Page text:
Nerds get into role-playing games (RPGs) in different ways. It might be through a tabletop Dungeons & Dragons session with a group of friends amidst a Mountain Dew and Cheetos haze. It could be from joining a World of Warcraft guild to go on raids with strangers thousands of miles away. For me, it was watching my friend Dallas play the original Dragon Quest (released in the United States as Dragon Warrior) on the NES. 

I would have been six or seven at the time. He was twelve. The fantasy setting was vaguely familiar. My Dad read The Hobbit to me around this same time. It was the gameplay of Dragon Quest that mystified me. Most other games were side-scrollers. You moved from left to right attacking enemies until you ran into a big boss at the end. 

Dragon Quest was different with its leisurely pace. You wandered the hero around a map moving from a town to a castle or a dungeon. Randomly, you would enter a turn-based battle. You could take as long as you like deciding whether to stab a Red Slime or cast a magic spell to heal yourself. The graphics were colorful and vibrant. The music was either calming or stressful, depending on the situation. The English translation was peppered with faux-medieval speak (“Courage and wit have served thee well”). 

The most fascinating aspect to me was how your character grew stronger over time. By battling monster after monster, you gained experience points. Gain enough of these, and the hero’s attributes increase. He might get more health, become stronger, or gain a new spell. He went from wimp to warrior- the video game equivalent of lifting weights for months on end.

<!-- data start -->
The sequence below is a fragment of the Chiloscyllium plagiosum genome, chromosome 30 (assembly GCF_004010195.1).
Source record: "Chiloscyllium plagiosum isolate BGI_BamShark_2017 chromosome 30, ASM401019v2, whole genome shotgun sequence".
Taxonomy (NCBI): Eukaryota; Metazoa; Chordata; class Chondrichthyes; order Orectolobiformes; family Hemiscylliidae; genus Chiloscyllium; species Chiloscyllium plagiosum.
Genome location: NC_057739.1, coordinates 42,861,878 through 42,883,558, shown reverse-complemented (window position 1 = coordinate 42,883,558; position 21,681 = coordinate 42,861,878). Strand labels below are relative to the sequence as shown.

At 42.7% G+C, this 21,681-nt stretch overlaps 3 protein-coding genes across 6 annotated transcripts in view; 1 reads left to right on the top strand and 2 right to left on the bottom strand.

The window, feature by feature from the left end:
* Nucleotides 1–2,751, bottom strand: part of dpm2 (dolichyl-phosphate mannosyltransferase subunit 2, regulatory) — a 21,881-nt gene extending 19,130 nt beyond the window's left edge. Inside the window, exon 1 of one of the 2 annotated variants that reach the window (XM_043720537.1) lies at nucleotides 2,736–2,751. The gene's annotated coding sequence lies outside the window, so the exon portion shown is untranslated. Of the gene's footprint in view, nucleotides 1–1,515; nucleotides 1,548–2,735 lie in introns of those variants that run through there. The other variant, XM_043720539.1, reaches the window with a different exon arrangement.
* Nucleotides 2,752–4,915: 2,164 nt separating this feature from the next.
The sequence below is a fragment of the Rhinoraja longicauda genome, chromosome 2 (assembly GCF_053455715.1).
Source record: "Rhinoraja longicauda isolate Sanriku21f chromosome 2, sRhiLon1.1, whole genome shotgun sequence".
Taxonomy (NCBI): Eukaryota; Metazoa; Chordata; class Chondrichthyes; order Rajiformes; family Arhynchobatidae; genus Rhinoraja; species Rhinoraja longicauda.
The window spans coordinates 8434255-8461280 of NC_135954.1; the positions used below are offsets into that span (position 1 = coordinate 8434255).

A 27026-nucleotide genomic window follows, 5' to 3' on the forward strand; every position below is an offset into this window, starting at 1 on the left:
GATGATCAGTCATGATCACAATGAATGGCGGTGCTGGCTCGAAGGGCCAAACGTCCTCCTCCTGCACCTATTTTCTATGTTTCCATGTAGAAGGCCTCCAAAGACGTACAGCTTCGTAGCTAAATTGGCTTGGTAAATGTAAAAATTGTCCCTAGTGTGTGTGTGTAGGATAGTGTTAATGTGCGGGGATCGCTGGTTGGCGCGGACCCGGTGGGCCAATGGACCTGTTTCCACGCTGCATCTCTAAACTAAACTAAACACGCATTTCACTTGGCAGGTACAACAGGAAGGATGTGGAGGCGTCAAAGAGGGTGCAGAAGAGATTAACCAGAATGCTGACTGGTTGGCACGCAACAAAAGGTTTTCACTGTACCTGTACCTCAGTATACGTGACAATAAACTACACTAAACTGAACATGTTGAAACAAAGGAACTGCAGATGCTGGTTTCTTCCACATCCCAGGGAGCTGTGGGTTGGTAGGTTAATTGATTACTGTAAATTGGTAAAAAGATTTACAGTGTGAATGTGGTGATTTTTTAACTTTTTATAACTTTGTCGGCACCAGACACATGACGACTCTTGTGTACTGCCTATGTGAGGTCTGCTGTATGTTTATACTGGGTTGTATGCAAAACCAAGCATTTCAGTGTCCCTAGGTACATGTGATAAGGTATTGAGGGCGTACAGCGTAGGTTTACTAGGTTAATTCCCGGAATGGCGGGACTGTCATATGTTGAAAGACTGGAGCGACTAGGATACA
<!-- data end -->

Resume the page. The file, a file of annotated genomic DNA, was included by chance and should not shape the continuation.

Yes, there was an overall narrative, but it was rather slight. The princess was captured by the evil Dragonlord. You are to rescue the princess and kill the Dragonlord to restore peace to the land. That’s it. As you travel around the different towns, you get hints of what to do next. There are elders that require three items to warp you to the entrance of the Dragonlord’s lair. Much of the game is tedious grinding (as was the fashion in these older RPGs), but the pixelated renditions of Akira Toriyama’s (Dragon Ball) art are wonderful. The music by classically trained Koichi Sugiyama is ahead of its time; this game’s music was even released on vinyl in Japan at the time. Designer Yuji Hori crafts a simple story here, but what’s more important is how he distilled elements of western RPGs like Ultima and Wizardry into something more accessible to play. Instead of lumbering through first-person mazes you had to map yourself, Hori used an overhead perspective and had items to illuminate your way.   

Dragon Quest was recently rereleased for iOS and Android mobile phones in the United States with a new translation, improved graphics and music, and an easier difficulty than the original. 

Category:general -- posted at: 3:00 PM